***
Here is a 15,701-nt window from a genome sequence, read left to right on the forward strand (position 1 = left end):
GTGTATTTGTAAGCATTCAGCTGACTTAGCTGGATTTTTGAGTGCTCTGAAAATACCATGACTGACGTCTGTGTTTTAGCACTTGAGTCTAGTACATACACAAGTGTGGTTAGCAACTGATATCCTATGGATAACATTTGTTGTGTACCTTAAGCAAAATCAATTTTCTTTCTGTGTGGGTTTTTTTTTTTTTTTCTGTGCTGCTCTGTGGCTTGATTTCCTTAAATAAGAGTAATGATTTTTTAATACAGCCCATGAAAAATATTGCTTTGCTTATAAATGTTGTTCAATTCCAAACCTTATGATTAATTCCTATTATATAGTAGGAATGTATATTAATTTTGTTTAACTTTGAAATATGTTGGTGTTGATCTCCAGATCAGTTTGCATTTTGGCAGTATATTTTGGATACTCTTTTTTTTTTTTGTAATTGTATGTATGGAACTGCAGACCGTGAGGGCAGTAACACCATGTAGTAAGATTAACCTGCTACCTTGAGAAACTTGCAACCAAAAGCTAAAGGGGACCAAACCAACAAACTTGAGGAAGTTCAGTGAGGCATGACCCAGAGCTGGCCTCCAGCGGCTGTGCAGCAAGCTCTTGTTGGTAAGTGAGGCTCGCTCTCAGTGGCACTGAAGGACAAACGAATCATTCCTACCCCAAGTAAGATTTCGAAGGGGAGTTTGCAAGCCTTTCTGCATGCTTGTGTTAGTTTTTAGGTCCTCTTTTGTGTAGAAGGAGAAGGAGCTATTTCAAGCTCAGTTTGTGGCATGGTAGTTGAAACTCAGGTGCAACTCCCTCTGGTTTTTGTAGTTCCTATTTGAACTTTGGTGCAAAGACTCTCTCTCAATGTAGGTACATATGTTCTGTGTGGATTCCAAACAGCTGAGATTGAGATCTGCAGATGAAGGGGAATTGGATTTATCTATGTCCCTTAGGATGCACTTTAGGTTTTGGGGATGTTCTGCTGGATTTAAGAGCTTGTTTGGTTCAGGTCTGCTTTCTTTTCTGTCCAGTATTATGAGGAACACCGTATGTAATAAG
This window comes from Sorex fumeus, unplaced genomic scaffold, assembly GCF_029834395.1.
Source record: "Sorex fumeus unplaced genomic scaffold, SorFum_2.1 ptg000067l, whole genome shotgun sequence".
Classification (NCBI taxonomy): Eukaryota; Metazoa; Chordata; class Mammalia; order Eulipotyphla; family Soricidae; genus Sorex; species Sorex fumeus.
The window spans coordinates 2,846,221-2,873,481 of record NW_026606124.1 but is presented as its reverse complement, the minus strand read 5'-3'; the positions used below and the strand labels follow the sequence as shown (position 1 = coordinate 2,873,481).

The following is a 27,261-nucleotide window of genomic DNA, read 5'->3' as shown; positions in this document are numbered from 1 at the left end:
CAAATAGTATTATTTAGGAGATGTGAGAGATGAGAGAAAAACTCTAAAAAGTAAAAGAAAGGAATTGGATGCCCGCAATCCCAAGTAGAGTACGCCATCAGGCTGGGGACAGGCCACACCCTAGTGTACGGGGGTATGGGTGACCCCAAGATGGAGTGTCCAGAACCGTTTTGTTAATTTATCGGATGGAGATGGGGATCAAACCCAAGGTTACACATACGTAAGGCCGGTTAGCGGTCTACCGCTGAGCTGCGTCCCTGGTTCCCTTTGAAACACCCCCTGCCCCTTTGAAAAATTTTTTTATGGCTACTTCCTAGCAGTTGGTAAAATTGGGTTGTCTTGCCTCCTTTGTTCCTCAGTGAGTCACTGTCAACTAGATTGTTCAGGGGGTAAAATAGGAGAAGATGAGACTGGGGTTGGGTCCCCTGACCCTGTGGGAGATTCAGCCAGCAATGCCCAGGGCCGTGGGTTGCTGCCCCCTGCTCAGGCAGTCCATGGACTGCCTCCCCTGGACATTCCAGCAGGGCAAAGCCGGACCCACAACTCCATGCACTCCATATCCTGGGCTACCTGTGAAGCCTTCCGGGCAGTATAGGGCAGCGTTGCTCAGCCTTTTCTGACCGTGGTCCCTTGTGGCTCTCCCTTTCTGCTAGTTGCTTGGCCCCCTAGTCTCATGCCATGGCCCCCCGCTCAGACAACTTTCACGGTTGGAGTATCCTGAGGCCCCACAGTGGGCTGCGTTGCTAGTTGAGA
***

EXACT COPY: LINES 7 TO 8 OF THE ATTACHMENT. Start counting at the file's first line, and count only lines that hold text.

The following is a 27,261-nucleotide window of genomic DNA, read 5'->3' as shown; positions in this document are numbered from 1 at the left end:
CAAATAGTATTATTTAGGAGATGTGAGAGATGAGAGAAAAACTCTAAAAAGTAAAAGAAAGGAATTGGATGCCCGCAATCCCAAGTAGAGTACGCCATCAGGCTGGGGACAGGCCACACCCTAGTGTACGGGGGTATGGGTGACCCCAAGATGGAGTGTCCAGAACCGTTTTGTTAATTTATCGGATGGAGATGGGGATCAAACCCAAGGTTACACATACGTAAGGCCGGTTAGCGGTCTACCGCTGAGCTGCGTCCCTGGTTCCCTTTGAAACACCCCCTGCCCCTTTGAAAAATTTTTTTATGGCTACTTCCTAGCAGTTGGTAAAATTGGGTTGTCTTGCCTCCTTTGTTCCTCAGTGAGTCACTGTCAACTAGATTGTTCAGGGGGTAAAATAGGAGAAGATGAGACTGGGGTTGGGTCCCCTGACCCTGTGGGAGATTCAGCCAGCAATGCCCAGGGCCGTGGGTTGCTGCCCCCTGCTCAGGCAGTCCATGGACTGCCTCCCCTGGACATTCCAGCAGGGCAAAGCCGGACCCACAACTCCATGCACTCCATATCCTGGGCTACCTGTGAAGCCTTCCGGGCAGTATAGGGCAGCGTTGCTCAGCCTTTTCTGACCGTGGTCCCTTGTGGCTCTCCCTTTCTGCTAGTTGCTTGGCCCCCTAGTCTCATGCCATGGCCCCCCGCTCAGACAACTTTCACGGTTGGAGTATCCTGAGGCCCCACAGTGGGCTGCGTTGCTAGTTGAGA